The seri­al pro­duc­tion of the Atmos clock con­ti­nues with the cali­ber 526. The con­struc­tion of a new move­ment allows the pro­duc­tion of 1,500 Atmos clocks per mon­th, the clock is pre­sen­ted in Switz­er­land as a sta­te gift, in the U.S. very often as a cor­po­ra­te gift for employees to cele­bra­te an anni­ver­s­a­ry. The­re­fo­re, this model is also often found engra­ved or with a glued plaque on the front. Abo­ve men­tio­ned cali­ber 519 and 522 are pro­du­ced in par­al­lel and, howe­ver, are in dis­con­ti­nua­tion. The cali­ber 526 its­elf dif­fers main­ly by smal­ler dimen­si­ons, which also gives it the nick­na­me “Baby Atmos“. The case was modi­fied, the pen­du­lum latch is loca­ted insi­de under the dial—no lon­ger under the case back. Fur­ther­mo­re, the clock no lon­ger has a glass cover, which is remova­ble, but a small door, which can be ope­ned with a gold-pla­ted brass but­ton. The move­ment is built into this clas­sic watch case, but also in spe­cial ver­si­ons of the com­ing deca­des. For examp­le, in the model Atmos Ven­do­me and Atmos Ven­do­me Paris.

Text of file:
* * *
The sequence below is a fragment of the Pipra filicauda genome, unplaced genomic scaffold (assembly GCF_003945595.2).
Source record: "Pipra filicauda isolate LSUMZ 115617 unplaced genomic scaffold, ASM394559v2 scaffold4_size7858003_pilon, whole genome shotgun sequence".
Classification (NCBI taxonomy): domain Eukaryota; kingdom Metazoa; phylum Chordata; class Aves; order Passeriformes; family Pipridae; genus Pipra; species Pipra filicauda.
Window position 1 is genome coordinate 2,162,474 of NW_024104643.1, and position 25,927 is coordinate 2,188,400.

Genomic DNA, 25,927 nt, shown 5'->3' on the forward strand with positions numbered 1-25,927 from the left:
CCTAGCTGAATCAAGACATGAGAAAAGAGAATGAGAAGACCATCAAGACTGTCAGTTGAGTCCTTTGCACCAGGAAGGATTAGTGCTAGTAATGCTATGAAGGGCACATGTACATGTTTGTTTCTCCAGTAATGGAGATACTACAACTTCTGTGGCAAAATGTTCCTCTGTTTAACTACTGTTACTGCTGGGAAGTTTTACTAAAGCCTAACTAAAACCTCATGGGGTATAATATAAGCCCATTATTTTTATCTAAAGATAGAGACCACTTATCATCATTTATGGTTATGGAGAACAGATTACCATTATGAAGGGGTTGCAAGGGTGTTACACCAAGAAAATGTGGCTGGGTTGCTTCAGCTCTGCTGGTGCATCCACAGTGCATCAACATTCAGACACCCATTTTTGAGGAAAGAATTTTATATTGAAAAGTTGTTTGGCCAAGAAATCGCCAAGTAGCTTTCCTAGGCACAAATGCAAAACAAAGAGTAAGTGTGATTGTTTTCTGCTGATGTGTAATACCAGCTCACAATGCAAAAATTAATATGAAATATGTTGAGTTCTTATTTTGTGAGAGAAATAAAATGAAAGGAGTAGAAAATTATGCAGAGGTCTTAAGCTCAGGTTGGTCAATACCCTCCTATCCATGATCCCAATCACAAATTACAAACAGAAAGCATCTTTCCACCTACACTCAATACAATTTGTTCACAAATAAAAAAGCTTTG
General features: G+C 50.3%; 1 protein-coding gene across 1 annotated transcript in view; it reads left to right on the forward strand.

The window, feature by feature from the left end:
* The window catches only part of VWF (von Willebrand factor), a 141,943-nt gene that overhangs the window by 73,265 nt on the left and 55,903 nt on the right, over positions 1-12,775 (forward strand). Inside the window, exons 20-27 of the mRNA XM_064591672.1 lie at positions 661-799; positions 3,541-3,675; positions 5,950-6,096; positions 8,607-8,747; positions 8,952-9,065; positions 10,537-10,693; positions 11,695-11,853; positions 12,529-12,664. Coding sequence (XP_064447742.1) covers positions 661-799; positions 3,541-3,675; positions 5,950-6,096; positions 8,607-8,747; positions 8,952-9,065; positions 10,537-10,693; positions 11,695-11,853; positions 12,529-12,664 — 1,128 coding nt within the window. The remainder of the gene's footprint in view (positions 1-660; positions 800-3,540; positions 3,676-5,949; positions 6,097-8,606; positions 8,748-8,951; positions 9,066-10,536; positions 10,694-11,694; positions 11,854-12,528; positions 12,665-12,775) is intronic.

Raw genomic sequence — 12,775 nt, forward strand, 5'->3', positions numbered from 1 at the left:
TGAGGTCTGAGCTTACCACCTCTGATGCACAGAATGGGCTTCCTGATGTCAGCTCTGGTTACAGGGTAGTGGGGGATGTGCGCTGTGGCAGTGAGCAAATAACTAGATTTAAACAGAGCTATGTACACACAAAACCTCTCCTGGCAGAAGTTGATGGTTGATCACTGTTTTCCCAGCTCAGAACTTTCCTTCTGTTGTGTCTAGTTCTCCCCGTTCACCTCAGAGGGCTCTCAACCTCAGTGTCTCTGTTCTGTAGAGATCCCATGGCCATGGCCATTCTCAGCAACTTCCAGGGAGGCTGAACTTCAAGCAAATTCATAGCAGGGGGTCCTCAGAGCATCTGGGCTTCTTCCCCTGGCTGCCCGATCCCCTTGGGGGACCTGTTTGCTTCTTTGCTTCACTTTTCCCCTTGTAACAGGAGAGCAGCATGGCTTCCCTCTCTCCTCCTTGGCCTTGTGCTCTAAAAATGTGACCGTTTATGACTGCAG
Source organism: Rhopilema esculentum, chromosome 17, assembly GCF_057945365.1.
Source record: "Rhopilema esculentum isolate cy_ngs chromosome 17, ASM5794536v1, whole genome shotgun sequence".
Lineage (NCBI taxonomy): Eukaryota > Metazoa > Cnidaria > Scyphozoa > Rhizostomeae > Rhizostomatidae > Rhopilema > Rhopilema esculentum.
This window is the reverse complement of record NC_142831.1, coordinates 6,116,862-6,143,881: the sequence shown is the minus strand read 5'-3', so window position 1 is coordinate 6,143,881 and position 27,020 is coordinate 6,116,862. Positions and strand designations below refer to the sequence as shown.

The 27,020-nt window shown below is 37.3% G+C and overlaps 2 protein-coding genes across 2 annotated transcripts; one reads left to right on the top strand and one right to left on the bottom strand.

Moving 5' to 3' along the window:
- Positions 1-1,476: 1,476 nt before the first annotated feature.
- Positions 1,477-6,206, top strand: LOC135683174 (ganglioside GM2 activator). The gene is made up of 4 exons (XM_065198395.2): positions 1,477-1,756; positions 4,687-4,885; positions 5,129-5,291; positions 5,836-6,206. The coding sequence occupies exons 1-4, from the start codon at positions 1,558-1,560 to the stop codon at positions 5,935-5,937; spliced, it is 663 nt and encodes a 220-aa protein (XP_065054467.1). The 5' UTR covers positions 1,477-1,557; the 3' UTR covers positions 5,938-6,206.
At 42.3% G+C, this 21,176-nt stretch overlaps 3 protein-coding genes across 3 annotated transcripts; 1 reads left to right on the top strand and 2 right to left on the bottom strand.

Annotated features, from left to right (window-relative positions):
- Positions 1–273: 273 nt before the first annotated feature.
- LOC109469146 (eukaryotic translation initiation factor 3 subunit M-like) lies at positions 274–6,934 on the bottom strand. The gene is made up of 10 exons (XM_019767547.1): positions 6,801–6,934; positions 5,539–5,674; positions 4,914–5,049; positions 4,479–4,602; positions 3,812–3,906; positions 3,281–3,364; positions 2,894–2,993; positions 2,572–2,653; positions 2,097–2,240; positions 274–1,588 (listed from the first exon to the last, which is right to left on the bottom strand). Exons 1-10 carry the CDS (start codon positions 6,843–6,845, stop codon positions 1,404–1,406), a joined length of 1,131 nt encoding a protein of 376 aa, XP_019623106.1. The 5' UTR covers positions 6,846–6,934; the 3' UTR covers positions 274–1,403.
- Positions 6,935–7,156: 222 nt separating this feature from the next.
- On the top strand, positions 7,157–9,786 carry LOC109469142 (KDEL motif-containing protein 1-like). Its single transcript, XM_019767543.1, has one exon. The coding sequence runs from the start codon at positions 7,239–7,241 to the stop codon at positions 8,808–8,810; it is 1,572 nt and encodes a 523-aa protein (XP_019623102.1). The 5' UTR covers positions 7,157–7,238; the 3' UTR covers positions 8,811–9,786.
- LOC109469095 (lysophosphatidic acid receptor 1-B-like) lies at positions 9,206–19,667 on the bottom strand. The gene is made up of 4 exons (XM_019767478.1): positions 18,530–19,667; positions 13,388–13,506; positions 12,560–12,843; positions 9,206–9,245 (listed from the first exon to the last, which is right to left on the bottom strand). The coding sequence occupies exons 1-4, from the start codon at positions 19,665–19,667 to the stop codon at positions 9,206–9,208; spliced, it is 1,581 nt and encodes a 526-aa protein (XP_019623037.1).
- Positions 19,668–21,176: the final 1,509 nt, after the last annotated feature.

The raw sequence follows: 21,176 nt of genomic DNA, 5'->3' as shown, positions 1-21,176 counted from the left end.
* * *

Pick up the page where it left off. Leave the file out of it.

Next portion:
Atmos
1958–1968
1958–1968
Cali­ber 528

Atmos VI

Here, the lar­ger ori­gi­nal model of the Atmos clock is revi­ved. The suc­cess of the brand leads to the launch of even more models. The old dimen­si­ons are com­bi­ned with the new advan­ced move­ment and slim­mer pla­tes. The watch has initi­al­ly a hood like the Atmos II and Atmos III, which is chan­ged to a front door with a small pusher in the fol­lowing models from Atmos VIII. Unfor­tu­n­a­te­ly, we have no offi­cial infor­ma­ti­on about the pro­duc­tion peri­od, but our records sug­gest that this model was pro­du­ced as ear­ly as 1958.
Atmos Kaliber 528 von Jaeger LeCoultre
1967–1984
1967–1984
Cali­ber 526, 528, 528/1 ff.

Atmos VIII